Israel’s military says ground operation under way in central Gaza

Israeli shelling and airstrikes killed at least 19 people in central and south Gaza on Tuesday including two policemen who were helping protect humanitarian aid deliveries in the southern city of Rafah, Palestinian medics said.

Seventeen of the deaths, they said, occurred in separate Israeli airstrikes on the al-Bureij and al-Maghazi refugee camps and the city of Deir-al-Balah in central Gaza, and by late Tuesday tanks were shelling an area just east of the al-Nusseirat camp, residents said.

Some told Reuters via chat app that the renewed Israeli military push was sowing panic, with some families living in al-Maghazi starting to flee under tank fire, with four shells crashing near a clinic in the camp.

In a brief statement issued earlier in the day, the Israeli military said jets were hitting Hamas militant targets in central Gaza while ground forces were operating “in a focused manner with guidance from intelligence” in the al-Bureij area.

It gave no update on activity in Rafah, into which Israeli forces swept last month in what the military calls a limited operation to root out Hamas’ last intact combat units after almost eight months of devastating war in the Gaza Strip.

The small city fringing Gaza’s southern border with Egypt had been sheltering about one million Palestinians who fled Israeli assaults in other parts of the enclave, but most have fled again in the face of Israel’s tank-led advance.

Israel launched an air and ground offensive in Gaza last October vowing to destroy Hamas after militants stormed across the border into southern Israel on Oct. 7, killing around 1,200 people and taking more than 250 people hostage, according to Israeli tallies. About 120 hostages remain in Gaza.

The Israeli military campaign has killed more than 36,000 people in densely populated Gaza, according to its health authorities, who say thousands more bodies are buried under rubble.

Qatar said on Tuesday it had delivered an Israeli ceasefire proposal to Hamas that reflected a three-phase proposal presented on Friday by US President Joe Biden, and that the paper was now much closer to the positions of both sides.

Qatar, which has been mediating on Gaza between Israel and Hamas, also stressed that there should be a clear position from both parties to clinch a deal, its foreign ministry spokesperson said in a press briefing.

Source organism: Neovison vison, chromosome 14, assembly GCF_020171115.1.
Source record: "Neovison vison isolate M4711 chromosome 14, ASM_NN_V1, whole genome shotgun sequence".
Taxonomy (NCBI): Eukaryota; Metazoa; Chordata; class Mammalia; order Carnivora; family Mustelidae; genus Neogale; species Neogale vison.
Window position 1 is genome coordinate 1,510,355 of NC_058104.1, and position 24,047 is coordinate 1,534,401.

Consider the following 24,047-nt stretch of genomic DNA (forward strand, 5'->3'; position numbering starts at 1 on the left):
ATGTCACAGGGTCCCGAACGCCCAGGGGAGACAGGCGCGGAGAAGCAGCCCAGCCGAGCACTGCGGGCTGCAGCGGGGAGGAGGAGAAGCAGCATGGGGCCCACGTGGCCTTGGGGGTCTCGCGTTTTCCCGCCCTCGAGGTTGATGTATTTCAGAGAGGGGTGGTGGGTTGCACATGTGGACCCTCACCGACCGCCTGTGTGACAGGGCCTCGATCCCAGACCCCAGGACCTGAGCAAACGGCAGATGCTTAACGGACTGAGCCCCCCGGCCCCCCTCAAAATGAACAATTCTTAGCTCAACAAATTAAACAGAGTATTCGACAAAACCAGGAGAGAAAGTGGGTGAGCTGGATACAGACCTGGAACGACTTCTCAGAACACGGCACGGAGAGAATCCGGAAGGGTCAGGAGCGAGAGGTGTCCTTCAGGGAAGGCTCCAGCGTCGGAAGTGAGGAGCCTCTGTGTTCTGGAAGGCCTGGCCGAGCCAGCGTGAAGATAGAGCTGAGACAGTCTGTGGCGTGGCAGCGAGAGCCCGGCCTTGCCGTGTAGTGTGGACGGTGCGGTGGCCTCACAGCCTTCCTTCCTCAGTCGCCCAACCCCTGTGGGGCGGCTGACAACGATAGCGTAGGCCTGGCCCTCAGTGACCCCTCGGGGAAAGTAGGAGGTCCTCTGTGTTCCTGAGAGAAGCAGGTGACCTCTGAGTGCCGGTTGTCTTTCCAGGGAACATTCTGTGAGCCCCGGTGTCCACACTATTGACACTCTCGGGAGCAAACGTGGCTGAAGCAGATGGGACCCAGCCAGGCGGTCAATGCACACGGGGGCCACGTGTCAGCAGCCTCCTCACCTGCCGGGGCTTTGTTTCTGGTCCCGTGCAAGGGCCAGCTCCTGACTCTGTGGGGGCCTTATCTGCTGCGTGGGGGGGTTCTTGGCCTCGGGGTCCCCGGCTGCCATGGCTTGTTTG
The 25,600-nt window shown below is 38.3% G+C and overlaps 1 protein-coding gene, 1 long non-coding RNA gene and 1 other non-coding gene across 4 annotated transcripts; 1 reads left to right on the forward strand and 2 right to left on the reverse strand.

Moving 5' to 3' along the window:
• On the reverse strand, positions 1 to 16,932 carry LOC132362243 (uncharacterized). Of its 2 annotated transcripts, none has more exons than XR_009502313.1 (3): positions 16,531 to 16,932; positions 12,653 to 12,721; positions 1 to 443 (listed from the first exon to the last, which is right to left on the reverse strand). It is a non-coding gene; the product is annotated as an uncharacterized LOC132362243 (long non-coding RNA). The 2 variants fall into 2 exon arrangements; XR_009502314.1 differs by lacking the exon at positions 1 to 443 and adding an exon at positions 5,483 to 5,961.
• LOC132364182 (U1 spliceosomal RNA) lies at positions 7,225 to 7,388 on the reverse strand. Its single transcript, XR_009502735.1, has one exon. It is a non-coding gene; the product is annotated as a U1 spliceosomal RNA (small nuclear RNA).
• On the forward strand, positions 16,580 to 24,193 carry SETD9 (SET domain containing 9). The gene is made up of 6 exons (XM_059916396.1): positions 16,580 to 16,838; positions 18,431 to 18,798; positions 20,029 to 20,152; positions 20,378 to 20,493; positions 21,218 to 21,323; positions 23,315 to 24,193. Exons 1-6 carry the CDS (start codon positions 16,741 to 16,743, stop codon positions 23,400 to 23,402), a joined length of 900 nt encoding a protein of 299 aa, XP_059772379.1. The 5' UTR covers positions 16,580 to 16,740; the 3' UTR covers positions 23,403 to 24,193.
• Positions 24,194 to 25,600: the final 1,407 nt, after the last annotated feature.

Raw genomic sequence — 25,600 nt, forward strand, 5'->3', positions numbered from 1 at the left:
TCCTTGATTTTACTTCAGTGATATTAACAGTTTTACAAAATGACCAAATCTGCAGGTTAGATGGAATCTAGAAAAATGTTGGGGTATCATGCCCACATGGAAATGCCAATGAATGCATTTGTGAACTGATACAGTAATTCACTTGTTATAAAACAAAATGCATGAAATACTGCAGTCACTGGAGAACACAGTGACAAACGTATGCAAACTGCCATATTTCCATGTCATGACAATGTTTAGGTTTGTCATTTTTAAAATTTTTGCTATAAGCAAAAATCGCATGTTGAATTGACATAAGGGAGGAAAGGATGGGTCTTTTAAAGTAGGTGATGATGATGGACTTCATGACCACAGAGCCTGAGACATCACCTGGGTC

“The ceasefire deal should immediately end the long suffering of all people in Gaza and the hostages and their families and provide a roadmap for a permanent ceasefire and an end to the (humanitarian) crisis”, Majed al-Ansari said.

However, a spokesman for Hamas, the militant group that has ruled Gaza since 2007, reiterated on Tuesday it could not agree to any deal unless Israel makes a “clear” commitment to a permanent truce and complete withdrawal from Gaza.

For his part, Israeli Prime Minister Netanyahu repeated that there can be no permanent peace unless Hamas is eradicated, as he struggles with profound political divisions at home over the US-backed truce proposal.

An aide to Netanyahu said on Sunday Israel had accepted the framework advanced by Biden, though he described it as flawed and in need of much more work.

On Tuesday, his biggest coalition partner said it would support such a deal even if it entails an overhaul of the war strategy. But Netanyahu’s far-right allies in the government threatened to bolt and bring it down if he wound down the Gaza war without having annihilated Hamas.

Biden’s framework proposal involves in its first stage a six-week ceasefire when Israeli forces would withdraw from “all populated areas” of Gaza and some hostages – including the elderly and women – would be freed by Hamas in exchange for hundreds of Palestinian prisoners.

Under that plan, Hamas and Israel would negotiate in the same phase a permanent ceasefire that Biden said would last “as long as Hamas lives up to its commitments.”

In the second phase, Biden said there would be an exchange for all remaining living hostages, including male soldiers, Israeli forces would withdraw from Gaza and the permanent ceasefire would begin. The last stage of the plan would include the reconstruction of the shattered coastal enclave.

Biden’s Middle East envoy, Brett McGurk, will travel to the region this week to push for a hostage deal and ceasefire, a US official told Reuters on Tuesday.

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